A Few Things I've Learned as a Fine Arts Mom

This week all three of our kids are preparing for this thing we call "Fine Arts". It is a discipleship tool of the National Youth Ministries Department of the Assemblies of God Church.  It is designed to help students discover, develop and deploy their ministry gifts.  Students compete on a district level and then advance to Fine Arts Nationals which will be held this year in Anaheim, California.  We are pretty passionate about fine arts around our house.  When our oldest got involved as a sixth grader I had no idea how God would use it to develop him into a leader.  I’m definitely “Pro Fine Arts” but I don’t hide the fact that it can be challenging for my kids and for me.  I wrote this to help “newbie” parents and to remind myself of what works and doesn’t. Although it's written specifically for Fine Arts, I have applied these concepts to other competitive events like sports. 



A few Things I’ve learned as a Fine Arts Mom


The week before any competition is stressful.


There’s no doubt about it. However, when we allow ourselves and our kids to speak stress over ourselves, it magnifies. Does that make sense?


Philippians 4:8 “Finally, brothers and sisters, whatever is true, whatever is noble, whatever is right, whatever is pure, whatever is lovely, whatever is admirable—if anything is excellent or praiseworthy—think about such things."

This won’t be the last time your kid experiences stress, so take the opportunity to teach them how to deal with it. Change the wording to “This is going to be a busy week but I’m so excited about __________”
“I feel overwhelmed with all I have to do this week but I know that with Christ I can do all things.”
Give them tools to deal with stress. Take a walk, listen to music, do art or write, get outside! Most of all, take it to Jesus. He knows how you’re feeling and He wants to help you. And some practical things: No sleepovers the week before the competition, feed them well, encourage them to drink water and sleep, remind them to eat. Our family increases our Vitamin C during this time.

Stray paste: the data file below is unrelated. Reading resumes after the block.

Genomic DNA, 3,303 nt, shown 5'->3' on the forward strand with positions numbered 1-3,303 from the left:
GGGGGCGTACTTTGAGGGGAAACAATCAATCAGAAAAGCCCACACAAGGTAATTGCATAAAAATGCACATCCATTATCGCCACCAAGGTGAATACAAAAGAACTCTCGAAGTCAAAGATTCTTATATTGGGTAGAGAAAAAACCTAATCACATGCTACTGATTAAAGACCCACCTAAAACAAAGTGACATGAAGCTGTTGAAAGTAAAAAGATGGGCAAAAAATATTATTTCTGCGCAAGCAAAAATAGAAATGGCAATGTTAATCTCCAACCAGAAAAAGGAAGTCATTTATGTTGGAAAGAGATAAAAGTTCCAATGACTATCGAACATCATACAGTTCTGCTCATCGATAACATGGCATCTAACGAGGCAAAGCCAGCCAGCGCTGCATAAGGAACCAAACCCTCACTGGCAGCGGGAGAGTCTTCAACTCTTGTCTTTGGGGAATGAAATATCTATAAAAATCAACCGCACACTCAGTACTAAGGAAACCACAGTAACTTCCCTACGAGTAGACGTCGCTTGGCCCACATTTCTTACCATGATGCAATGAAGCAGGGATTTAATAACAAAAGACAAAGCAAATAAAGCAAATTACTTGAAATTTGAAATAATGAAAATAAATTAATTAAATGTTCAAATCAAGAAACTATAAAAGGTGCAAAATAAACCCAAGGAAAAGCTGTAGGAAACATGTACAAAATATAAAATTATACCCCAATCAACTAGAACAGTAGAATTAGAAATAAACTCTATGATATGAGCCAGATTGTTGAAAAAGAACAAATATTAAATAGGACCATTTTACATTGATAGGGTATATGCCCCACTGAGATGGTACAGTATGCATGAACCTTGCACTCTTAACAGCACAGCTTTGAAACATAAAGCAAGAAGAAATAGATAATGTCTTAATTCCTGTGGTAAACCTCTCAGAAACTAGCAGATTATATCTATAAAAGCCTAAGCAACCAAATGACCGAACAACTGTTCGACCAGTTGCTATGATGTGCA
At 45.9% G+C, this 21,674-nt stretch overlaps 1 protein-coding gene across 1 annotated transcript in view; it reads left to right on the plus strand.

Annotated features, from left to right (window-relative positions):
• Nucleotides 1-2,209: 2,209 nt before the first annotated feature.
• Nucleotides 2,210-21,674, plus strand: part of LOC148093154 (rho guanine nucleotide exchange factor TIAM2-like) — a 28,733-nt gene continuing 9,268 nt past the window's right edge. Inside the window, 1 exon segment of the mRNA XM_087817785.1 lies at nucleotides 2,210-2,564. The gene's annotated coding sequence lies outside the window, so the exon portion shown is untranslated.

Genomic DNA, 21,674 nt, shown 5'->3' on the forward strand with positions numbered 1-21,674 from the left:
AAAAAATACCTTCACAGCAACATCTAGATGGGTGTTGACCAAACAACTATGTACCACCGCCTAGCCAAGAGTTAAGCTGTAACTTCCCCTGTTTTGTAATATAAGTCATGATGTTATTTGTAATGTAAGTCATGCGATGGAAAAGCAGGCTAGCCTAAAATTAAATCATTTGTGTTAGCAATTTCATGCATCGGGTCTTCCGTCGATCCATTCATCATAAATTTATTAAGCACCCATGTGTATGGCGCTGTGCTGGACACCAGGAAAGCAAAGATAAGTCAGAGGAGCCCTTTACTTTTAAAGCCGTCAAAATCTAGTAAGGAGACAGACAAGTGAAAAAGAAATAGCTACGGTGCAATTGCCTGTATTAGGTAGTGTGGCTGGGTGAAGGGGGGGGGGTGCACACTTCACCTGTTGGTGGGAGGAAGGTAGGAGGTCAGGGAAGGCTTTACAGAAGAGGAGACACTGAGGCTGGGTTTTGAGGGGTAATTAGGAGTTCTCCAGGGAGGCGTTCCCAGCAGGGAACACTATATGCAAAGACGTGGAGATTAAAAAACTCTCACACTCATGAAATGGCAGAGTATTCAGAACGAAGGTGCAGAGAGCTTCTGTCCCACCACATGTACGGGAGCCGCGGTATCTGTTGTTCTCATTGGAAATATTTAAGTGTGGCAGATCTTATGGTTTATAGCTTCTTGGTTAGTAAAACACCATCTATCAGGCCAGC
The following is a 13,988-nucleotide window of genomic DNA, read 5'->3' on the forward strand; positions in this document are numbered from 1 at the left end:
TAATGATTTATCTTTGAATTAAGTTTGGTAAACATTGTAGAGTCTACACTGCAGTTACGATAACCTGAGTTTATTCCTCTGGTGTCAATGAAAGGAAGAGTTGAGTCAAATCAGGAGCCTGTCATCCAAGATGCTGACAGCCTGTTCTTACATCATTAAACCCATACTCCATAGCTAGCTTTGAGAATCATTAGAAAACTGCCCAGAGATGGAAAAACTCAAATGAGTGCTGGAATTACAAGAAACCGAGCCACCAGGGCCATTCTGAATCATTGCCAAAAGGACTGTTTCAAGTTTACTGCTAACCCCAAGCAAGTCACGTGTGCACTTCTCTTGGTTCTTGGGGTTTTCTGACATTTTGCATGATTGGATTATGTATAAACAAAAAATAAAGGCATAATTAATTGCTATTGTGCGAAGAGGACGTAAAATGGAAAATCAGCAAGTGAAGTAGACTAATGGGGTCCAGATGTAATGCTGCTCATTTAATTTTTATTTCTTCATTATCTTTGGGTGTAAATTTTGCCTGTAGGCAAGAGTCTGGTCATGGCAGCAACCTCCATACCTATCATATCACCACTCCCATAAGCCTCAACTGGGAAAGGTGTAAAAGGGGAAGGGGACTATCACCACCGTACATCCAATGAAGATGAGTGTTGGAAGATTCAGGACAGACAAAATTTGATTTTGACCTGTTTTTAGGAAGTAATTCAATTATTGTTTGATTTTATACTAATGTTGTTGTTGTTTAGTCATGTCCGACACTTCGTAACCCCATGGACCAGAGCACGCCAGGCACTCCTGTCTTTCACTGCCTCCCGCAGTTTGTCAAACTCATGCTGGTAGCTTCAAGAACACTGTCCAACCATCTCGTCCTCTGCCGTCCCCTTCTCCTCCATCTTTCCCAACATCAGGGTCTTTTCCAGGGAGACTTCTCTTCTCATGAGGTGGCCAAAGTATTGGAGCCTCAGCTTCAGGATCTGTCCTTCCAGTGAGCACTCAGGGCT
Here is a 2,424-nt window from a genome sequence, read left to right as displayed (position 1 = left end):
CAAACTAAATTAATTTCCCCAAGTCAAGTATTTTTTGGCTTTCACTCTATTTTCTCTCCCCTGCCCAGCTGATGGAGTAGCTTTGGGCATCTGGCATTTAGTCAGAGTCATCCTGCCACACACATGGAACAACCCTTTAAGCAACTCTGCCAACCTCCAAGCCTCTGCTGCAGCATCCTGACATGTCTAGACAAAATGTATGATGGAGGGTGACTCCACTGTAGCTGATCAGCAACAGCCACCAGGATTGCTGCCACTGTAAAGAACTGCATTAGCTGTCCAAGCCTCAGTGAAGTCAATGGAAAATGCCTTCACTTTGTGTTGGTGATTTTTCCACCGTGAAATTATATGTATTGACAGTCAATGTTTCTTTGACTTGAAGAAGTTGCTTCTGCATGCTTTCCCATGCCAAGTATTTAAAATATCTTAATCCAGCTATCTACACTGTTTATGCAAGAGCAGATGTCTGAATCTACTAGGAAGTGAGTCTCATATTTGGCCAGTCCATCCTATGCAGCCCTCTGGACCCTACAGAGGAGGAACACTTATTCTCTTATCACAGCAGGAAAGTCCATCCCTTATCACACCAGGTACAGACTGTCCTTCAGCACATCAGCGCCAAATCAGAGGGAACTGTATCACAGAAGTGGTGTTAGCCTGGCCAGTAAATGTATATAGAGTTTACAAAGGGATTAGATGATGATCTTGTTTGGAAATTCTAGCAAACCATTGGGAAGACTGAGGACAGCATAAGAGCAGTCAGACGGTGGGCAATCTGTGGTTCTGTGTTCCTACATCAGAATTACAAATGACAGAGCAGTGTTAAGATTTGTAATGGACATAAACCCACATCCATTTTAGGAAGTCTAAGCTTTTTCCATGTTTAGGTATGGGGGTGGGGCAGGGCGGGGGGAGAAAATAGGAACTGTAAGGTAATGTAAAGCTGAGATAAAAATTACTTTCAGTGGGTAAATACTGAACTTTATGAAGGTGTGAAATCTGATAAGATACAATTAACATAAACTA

The Schedule will never be perfect.


We don’t live in a perfect world, therefore, our schedules will never be perfect. Be prepared for the last minute practice, the last minute request for a certain piece of clothing, and the last minute change in the schedule. It’s going to happen and as much as you as a parent don’t like it – your negativity makes things worse on your kid. This is not the time to make suggestions to leaders on how they can do their job better the next time. I’ve found that our leaders are so open to suggestions – but determining the time and place to give them is wise on your part. (As I type this I’m rearranging the schedule yet again because of changes.  This one may always be hard for me).



Serve your child this week


I’m all about “natural consequences” and not babying my kids but for the week prior to and during Nationals I throw that philosophy out the window.  This time is stressful enough and I have to remind myself that they are teenagers who haven’t yet learned the skills that I have.  I remember one year when I heard the Lord tell me to clean my oldest child’s room for him. What? Are you kidding me? I’m glad I listened because it was a beautiful gift to him. Look for opportunities to go above and beyond for your kid this week. What can you take off their plate? Think of their Love Language and fill their tank this week. (If you don’t know your child’s love language – see me. I can teach you in 15 minutes and it will change your relationship)


Watch your attitude